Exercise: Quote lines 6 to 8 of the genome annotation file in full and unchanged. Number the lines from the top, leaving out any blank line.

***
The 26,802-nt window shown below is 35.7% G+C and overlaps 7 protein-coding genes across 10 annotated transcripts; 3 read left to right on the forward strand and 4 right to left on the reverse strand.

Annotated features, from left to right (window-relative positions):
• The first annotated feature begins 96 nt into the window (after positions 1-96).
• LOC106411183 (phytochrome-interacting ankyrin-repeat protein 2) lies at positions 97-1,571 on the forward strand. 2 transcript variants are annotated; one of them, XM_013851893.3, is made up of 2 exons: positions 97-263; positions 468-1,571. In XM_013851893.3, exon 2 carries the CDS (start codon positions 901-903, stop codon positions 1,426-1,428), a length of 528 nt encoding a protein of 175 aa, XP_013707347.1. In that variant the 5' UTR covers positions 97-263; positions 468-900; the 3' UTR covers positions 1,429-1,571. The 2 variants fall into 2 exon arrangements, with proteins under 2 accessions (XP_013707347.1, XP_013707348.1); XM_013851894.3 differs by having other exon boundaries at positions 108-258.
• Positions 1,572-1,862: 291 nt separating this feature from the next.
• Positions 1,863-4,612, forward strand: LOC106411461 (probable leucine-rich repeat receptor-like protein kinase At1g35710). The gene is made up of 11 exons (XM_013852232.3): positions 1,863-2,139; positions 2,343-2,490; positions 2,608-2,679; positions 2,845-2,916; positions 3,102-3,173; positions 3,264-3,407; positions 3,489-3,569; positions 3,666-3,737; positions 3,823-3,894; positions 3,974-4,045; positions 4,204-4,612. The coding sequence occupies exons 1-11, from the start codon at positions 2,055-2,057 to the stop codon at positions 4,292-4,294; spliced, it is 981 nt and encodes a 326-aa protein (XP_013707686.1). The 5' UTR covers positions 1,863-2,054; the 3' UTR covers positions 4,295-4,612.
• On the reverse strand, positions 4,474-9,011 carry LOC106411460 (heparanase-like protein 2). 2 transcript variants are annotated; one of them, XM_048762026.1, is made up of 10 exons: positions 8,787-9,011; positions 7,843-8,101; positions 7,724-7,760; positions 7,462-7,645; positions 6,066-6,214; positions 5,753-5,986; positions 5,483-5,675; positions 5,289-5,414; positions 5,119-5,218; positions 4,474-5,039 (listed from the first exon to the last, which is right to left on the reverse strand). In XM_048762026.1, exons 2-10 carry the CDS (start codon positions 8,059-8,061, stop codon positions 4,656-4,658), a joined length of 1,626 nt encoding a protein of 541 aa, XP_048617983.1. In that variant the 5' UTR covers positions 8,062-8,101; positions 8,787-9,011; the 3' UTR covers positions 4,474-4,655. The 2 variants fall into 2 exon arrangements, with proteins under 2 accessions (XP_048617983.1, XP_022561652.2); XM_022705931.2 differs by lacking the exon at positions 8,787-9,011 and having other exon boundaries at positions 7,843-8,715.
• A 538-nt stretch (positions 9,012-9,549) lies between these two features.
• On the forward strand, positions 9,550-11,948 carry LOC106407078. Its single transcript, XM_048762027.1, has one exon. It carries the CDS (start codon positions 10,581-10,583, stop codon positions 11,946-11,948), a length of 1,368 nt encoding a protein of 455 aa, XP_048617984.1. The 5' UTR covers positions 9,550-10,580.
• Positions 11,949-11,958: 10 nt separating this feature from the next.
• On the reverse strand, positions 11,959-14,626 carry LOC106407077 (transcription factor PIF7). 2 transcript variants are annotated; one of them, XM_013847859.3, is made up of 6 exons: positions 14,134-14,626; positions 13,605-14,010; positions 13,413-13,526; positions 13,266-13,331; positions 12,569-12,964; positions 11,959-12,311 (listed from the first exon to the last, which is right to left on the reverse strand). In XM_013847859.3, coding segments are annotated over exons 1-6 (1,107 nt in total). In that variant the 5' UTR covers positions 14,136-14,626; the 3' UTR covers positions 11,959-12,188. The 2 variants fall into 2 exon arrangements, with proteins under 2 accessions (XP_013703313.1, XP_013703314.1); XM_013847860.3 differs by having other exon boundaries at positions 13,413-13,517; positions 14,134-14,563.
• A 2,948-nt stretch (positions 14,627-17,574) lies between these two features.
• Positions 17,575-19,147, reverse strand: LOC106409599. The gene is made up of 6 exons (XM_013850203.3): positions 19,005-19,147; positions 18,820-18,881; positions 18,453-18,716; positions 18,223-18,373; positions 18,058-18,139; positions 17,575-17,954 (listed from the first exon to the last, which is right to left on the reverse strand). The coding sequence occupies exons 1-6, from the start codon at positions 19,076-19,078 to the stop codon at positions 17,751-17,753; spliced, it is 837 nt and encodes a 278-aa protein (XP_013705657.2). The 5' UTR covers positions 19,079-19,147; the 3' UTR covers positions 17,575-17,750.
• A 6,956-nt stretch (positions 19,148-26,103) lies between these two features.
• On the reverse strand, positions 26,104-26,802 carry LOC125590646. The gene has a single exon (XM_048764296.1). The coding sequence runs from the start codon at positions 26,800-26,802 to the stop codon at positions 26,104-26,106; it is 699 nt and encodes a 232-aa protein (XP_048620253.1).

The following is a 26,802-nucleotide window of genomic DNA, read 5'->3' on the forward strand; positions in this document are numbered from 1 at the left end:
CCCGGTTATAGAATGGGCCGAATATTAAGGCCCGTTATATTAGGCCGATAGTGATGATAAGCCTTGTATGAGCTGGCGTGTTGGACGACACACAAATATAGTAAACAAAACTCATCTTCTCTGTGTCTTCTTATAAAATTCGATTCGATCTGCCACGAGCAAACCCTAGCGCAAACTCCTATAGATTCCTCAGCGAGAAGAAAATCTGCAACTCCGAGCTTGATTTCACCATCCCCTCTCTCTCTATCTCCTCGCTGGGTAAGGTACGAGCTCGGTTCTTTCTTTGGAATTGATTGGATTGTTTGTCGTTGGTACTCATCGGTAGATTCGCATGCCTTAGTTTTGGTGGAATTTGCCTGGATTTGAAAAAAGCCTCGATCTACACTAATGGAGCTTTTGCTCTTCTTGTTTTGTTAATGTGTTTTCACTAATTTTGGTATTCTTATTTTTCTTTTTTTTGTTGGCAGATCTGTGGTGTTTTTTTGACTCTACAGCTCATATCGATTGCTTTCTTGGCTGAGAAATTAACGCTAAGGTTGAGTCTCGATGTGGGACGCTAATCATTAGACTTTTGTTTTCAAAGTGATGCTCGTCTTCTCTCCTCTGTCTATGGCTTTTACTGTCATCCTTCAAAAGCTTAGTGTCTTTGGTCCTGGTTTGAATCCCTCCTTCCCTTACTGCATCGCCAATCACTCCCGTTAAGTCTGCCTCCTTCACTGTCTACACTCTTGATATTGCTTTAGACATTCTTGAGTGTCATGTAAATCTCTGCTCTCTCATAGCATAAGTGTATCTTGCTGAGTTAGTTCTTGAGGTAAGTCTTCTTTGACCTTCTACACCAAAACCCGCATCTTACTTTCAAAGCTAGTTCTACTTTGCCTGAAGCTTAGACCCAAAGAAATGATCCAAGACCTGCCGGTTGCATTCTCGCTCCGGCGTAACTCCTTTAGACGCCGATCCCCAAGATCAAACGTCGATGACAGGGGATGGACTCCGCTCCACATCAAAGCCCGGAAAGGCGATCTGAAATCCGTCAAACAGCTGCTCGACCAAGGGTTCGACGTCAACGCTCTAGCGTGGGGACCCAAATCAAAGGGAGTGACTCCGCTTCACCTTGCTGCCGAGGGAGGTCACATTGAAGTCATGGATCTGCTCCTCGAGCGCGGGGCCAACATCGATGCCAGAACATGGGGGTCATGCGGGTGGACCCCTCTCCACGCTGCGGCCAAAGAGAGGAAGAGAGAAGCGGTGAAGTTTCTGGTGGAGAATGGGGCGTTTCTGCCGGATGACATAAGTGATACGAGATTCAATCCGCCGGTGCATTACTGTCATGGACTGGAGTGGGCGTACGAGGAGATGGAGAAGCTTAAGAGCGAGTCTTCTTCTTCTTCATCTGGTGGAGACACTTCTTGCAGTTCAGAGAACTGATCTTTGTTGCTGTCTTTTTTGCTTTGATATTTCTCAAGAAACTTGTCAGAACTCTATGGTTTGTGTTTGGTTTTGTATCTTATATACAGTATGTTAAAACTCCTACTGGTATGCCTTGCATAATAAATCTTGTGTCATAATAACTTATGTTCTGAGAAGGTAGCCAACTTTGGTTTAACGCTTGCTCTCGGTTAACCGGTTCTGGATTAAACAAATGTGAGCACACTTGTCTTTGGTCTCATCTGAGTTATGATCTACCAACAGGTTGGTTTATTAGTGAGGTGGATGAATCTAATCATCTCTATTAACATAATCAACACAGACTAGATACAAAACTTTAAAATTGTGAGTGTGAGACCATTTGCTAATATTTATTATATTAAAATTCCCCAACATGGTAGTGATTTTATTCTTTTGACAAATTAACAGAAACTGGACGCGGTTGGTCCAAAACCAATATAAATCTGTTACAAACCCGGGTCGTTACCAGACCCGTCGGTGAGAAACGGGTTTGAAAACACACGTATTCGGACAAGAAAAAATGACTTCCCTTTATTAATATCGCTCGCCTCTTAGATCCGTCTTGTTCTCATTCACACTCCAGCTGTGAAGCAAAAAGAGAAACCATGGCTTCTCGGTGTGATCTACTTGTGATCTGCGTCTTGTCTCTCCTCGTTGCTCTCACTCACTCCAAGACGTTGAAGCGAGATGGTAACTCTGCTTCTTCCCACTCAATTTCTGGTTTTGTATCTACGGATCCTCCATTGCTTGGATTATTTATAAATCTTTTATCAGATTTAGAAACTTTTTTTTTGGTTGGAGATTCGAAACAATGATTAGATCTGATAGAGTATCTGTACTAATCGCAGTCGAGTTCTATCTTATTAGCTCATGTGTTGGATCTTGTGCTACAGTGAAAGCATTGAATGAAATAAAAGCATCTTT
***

• Positions 1,863-4,612, forward strand: LOC106411461 (probable leucine-rich repeat receptor-like protein kinase At1g35710). The gene is made up of 11 exons (XM_013852232.3): positions 1,863-2,139; positions 2,343-2,490; positions 2,608-2,679; positions 2,845-2,916; positions 3,102-3,173; positions 3,264-3,407; positions 3,489-3,569; positions 3,666-3,737; positions 3,823-3,894; positions 3,974-4,045; positions 4,204-4,612. The coding sequence occupies exons 1-11, from the start codon at positions 2,055-2,057 to the stop codon at positions 4,292-4,294; spliced, it is 981 nt and encodes a 326-aa protein (XP_013707686.1). The 5' UTR covers positions 1,863-2,054; the 3' UTR covers positions 4,295-4,612.
• On the reverse strand, positions 4,474-9,011 carry LOC106411460 (heparanase-like protein 2). 2 transcript variants are annotated; one of them, XM_048762026.1, is made up of 10 exons: positions 8,787-9,011; positions 7,843-8,101; positions 7,724-7,760; positions 7,462-7,645; positions 6,066-6,214; positions 5,753-5,986; positions 5,483-5,675; positions 5,289-5,414; positions 5,119-5,218; positions 4,474-5,039 (listed from the first exon to the last, which is right to left on the reverse strand). In XM_048762026.1, exons 2-10 carry the CDS (start codon positions 8,059-8,061, stop codon positions 4,656-4,658), a joined length of 1,626 nt encoding a protein of 541 aa, XP_048617983.1. In that variant the 5' UTR covers positions 8,062-8,101; positions 8,787-9,011; the 3' UTR covers positions 4,474-4,655. The 2 variants fall into 2 exon arrangements, with proteins under 2 accessions (XP_048617983.1, XP_022561652.2); XM_022705931.2 differs by lacking the exon at positions 8,787-9,011 and having other exon boundaries at positions 7,843-8,715.
• A 538-nt stretch (positions 9,012-9,549) lies between these two features.